Clearview AI fined $20 million, banned from processing biometric data in Greece after GDPR violations
Greece’s privacy authority has fined facial recognition company Clearview AI €20 million for violating parts of Europe’s General Data Protection Regulation (GDPR).
The Hellenic Data Protection Authority (HDPA) released a 22-page decision demanding Clearview AI stop processing biometric data on individuals in Greece and said the company must delete all the data it has already amassed.
The decision stems from a complaint filed by a number of privacy organizations – including Homo Digitalis, Privacy International, Hermes Center, and noyb – in May 2021 with authorities in Greece, the U.K., Italy, Austria and France.
The complaint questioned Clearview AI’s practice of scrapping selfies and photos from public social media accounts and including it in its facial recognition database of some 10 billion facial images. The company sells its facial recognition tools to law enforcement agencies around the world and says it wants to reach 100 billion images in the coming years.
Greek officials said Clearview AI violated several stipulations in the GDPR – articles 5, 6, 9, 12, 14, 15 and 27 – most of which center around the issue of consent. Clearview doesn’t ask people whether it can include their images in its database.
Homo Digitalis said the fine is “another strong signal against intrusive business models of companies that seek to make money through the illegal processing of personal data.”
“At the same time, it sends a clear message to law enforcement authorities working with companies of this kind that such practices are illegal and grossly violate the rights of data subjects,” the organization said.
This is the largest GDPR violation fine the Hellenic Data Protection Authority has ever issued, according to Homo Digitalis.
In a statement to The Record, Clearview AI said it does not have a place of business in Greece or the EU and it does not have any customers in Greece or the EU. The company also claimed its product has never been used in Greece, and “does not undertake any activities that would otherwise mean it is subject to the GDPR.”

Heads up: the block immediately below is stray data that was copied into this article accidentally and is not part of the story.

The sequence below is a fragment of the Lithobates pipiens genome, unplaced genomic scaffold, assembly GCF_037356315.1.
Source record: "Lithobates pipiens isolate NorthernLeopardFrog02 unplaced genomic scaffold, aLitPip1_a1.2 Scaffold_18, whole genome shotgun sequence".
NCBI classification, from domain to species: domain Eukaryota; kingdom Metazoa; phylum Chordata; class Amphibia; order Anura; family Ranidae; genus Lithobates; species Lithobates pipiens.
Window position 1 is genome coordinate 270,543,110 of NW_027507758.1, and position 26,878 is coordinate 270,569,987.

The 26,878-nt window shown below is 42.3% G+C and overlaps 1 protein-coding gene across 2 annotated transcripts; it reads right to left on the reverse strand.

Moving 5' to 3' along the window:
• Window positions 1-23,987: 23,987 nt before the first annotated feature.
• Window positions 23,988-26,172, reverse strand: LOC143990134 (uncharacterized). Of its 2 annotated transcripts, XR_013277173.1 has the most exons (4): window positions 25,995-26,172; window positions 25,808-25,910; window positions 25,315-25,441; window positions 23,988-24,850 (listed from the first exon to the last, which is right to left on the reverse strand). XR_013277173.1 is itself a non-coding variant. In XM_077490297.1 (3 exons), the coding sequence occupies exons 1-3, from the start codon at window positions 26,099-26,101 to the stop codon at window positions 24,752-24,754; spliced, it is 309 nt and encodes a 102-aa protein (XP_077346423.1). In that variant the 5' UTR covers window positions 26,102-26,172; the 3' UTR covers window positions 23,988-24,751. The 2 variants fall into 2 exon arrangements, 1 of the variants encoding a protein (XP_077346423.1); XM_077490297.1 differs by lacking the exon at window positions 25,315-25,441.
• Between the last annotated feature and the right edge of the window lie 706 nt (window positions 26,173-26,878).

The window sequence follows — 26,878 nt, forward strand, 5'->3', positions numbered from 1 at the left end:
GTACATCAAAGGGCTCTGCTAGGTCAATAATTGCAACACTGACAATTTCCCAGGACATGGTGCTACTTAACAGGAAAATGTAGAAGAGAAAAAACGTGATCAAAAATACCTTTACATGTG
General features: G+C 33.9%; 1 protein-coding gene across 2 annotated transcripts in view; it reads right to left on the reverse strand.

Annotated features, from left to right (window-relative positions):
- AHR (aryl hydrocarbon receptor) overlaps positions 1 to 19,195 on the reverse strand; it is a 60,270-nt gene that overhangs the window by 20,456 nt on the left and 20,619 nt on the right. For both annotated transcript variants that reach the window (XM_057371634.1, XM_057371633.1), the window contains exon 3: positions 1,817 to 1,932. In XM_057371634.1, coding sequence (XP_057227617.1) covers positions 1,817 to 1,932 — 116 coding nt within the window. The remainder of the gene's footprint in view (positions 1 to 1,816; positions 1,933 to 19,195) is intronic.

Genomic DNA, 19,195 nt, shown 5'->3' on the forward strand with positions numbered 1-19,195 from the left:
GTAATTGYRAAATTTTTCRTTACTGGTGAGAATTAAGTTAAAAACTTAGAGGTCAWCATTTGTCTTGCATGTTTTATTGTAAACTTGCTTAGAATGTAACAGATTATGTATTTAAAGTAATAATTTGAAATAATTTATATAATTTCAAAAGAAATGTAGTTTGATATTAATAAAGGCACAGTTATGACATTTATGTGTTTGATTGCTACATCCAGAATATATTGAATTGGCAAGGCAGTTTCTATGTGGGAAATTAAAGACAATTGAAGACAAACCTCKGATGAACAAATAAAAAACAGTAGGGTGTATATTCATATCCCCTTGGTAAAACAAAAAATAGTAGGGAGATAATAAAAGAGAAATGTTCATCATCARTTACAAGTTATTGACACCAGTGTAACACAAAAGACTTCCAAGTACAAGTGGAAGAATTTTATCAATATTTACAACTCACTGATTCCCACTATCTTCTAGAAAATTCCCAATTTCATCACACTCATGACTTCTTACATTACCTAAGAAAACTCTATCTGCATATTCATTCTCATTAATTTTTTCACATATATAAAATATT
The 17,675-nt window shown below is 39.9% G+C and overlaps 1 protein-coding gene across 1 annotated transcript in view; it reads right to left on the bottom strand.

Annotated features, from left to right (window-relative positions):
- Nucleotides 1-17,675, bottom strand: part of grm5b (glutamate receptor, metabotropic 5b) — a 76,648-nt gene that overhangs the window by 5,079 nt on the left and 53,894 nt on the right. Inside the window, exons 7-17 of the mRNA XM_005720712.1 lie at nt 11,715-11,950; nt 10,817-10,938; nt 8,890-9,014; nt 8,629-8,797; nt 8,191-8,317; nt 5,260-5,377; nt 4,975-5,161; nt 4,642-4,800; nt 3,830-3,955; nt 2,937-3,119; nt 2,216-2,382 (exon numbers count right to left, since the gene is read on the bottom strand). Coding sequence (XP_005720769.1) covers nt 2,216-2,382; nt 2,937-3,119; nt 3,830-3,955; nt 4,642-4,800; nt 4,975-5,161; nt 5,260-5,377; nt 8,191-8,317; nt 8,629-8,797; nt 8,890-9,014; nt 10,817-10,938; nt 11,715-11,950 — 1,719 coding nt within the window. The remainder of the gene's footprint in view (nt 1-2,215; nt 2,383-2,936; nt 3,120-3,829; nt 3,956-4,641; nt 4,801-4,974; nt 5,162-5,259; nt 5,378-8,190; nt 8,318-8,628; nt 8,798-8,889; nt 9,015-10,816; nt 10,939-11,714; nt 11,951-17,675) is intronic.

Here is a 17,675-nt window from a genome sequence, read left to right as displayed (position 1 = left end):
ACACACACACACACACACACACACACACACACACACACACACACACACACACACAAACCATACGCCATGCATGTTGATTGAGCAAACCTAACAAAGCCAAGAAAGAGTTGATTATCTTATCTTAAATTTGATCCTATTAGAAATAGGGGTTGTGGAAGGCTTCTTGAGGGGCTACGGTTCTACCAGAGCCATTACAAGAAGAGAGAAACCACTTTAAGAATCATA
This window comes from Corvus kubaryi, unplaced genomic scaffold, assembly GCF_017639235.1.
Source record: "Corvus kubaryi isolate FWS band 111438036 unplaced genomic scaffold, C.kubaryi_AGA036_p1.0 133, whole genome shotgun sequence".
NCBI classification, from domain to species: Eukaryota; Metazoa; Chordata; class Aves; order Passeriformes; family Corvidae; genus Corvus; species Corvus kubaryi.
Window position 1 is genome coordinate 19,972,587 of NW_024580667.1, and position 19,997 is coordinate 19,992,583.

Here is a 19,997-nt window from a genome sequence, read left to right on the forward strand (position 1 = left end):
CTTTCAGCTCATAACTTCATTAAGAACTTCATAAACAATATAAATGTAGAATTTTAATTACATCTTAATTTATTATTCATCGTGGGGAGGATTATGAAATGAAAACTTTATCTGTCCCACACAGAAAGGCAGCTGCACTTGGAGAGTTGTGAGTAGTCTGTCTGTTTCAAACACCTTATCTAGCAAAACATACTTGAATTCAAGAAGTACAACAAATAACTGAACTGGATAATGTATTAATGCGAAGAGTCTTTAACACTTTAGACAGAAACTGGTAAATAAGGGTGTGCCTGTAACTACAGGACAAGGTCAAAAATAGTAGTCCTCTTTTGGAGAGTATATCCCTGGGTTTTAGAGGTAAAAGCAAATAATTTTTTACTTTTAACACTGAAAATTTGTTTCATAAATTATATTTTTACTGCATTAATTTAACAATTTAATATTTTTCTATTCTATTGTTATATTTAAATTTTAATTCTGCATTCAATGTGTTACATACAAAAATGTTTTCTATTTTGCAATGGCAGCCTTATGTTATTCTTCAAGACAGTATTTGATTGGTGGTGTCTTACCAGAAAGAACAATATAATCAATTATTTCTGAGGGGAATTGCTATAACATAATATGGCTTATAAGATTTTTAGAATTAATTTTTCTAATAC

Noyb, one of the groups that filed the initial complaint, explained that the fine and the ruling made clear that the GDPR is applicable because Clearview AI uses its software to monitor the behavior of people in Greece, even though the company is based in the U.S. and does not offer its services in Greece or the EU.
“Collecting images for a biometric search engine is illegal. Not only would Clearview now have to delete all hitherto collected images of Italian citizens, but also the biometric information that is needed to search for a specific face,” the privacy organization said in a statement.
“The Greek authority also ordered Clearview to appoint a representative in the EU, to enable EU citizens to exercise their rights more easily and so regulators have a contact person in the EU.”
Noyb noted that the decision from Greek officials comes after similar rulings from privacy authorities in France and Italy. The U.K. fined the company more than £7.5 million in May, ordering it to stop collecting information about U.K. residents and delete what it already has in its database.
The organization said officials in Austria are also preparing a ruling that may be released in the coming months.
Clearview AI’s products have alarmed privacy and security advocates for years, given that the company scrapes publicly-available web pages — like social media profiles and photo-sharing accounts — for data it can feed to its algorithms.
In May, Clearview AI agreed to a court settlement that will ban the company from selling its huge database of faceprints to private businesses or individuals anywhere in the U.S., a move that the American Civil Liberties Union called a big victory for privacy advocates.
After the ruling, Clearview AI CEO and founder – told Click Here, The Record’s podcast unit, that the settlement “doesn’t change anything that we’re doing on a material level.”